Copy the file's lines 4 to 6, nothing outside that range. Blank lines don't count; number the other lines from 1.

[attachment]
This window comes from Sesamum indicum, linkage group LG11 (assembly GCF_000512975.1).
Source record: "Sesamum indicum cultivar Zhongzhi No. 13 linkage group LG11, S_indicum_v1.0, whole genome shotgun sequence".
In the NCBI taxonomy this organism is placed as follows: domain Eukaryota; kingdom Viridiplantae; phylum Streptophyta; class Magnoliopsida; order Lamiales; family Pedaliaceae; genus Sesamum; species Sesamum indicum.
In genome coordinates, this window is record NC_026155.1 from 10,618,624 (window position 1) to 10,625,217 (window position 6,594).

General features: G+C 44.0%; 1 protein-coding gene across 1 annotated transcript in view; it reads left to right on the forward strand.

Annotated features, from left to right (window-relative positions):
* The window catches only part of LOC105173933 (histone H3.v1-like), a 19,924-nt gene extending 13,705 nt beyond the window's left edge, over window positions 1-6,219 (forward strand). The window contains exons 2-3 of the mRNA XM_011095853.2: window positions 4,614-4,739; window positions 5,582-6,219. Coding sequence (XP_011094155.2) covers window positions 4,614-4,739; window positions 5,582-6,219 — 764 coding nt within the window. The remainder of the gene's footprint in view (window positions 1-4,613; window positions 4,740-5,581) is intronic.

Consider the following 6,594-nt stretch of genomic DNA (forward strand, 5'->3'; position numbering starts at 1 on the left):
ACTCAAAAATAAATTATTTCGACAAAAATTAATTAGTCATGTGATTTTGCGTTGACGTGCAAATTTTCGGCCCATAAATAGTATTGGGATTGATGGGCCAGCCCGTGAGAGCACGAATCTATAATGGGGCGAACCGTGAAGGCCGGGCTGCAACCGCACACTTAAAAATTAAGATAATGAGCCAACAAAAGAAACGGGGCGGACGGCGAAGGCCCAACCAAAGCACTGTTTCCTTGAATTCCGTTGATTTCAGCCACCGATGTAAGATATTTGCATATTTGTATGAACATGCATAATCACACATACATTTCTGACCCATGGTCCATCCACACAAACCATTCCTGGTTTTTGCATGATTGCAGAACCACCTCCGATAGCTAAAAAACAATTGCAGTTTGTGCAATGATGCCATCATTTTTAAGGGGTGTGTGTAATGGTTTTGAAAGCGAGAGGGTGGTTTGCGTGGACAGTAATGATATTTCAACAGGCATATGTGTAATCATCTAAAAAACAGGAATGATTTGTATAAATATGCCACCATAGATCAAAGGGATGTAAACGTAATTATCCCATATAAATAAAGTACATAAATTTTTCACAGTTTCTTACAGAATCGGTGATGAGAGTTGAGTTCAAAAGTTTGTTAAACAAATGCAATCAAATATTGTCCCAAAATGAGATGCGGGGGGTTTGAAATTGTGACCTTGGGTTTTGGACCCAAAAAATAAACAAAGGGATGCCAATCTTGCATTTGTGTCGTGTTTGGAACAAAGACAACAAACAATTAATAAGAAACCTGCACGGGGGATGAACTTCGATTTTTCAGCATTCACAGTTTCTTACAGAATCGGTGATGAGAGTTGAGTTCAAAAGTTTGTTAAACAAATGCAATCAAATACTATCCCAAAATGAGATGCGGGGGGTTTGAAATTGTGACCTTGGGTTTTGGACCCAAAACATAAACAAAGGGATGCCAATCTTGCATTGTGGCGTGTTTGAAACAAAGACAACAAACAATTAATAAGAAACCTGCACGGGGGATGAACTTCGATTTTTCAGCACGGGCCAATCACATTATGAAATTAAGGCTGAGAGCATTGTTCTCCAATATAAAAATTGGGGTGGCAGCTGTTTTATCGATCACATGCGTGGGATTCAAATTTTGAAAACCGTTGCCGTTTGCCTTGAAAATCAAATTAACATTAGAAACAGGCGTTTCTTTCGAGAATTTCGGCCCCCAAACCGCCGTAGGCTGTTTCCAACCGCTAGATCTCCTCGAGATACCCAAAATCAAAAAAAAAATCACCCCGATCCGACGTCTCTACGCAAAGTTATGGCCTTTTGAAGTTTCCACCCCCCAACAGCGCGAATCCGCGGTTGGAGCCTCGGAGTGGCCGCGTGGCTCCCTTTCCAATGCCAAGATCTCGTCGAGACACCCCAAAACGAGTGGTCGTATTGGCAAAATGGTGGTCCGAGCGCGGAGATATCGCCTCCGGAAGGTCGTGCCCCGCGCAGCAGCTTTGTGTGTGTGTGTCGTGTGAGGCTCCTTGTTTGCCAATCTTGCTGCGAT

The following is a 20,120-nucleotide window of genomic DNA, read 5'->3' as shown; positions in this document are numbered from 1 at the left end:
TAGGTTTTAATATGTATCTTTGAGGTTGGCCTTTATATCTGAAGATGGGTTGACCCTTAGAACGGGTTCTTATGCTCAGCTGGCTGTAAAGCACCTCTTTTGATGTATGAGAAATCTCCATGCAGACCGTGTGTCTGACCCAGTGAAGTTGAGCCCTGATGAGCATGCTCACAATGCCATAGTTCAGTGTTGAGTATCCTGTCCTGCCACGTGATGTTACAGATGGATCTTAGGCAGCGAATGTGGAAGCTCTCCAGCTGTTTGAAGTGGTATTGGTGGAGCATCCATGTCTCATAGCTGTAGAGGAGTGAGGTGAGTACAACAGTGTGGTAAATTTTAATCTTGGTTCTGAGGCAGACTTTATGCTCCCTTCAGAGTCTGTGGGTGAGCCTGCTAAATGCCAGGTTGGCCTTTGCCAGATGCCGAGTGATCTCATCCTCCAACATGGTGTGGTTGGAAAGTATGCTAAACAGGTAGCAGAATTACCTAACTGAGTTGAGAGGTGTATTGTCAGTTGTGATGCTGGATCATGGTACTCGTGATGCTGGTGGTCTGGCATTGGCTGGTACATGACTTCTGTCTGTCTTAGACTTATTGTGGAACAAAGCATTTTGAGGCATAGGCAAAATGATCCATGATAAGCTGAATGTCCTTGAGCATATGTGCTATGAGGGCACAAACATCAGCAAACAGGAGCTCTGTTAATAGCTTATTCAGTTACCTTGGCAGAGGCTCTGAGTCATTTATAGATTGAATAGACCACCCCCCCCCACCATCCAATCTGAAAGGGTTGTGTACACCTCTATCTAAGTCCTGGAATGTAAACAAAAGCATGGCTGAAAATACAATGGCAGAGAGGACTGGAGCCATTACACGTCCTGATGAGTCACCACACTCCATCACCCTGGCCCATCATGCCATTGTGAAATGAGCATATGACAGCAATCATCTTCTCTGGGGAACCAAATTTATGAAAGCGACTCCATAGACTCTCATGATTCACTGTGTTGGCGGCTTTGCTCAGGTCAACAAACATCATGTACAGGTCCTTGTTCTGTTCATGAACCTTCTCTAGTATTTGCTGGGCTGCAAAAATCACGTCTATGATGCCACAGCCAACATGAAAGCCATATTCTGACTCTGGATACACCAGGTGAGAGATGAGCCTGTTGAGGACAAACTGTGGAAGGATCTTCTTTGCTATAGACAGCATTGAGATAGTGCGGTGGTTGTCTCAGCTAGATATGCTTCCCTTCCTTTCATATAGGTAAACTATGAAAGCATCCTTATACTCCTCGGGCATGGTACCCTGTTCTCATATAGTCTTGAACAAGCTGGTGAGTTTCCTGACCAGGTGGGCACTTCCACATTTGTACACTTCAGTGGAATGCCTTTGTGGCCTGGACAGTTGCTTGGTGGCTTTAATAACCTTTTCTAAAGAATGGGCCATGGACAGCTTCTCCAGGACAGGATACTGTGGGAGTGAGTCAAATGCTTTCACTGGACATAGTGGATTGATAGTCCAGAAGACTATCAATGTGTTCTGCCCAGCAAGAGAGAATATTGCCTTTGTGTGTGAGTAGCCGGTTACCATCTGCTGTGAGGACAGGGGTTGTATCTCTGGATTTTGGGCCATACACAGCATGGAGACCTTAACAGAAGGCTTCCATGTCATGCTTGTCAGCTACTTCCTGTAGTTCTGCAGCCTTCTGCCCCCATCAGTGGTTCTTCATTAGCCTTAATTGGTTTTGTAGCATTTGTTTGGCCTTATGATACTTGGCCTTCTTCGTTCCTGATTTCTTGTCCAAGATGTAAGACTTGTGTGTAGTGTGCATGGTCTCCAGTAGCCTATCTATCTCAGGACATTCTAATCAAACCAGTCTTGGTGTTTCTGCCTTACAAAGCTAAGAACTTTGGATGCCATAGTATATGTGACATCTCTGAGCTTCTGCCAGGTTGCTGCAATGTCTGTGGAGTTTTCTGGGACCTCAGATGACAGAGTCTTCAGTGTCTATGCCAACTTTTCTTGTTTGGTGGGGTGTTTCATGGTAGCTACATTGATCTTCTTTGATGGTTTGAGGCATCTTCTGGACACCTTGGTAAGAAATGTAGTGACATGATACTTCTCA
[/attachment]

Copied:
In genome coordinates, this window is record NC_026155.1 from 10,618,624 (window position 1) to 10,625,217 (window position 6,594).

General features: G+C 44.0%; 1 protein-coding gene across 1 annotated transcript in view; it reads left to right on the forward strand.

Annotated features, from left to right (window-relative positions):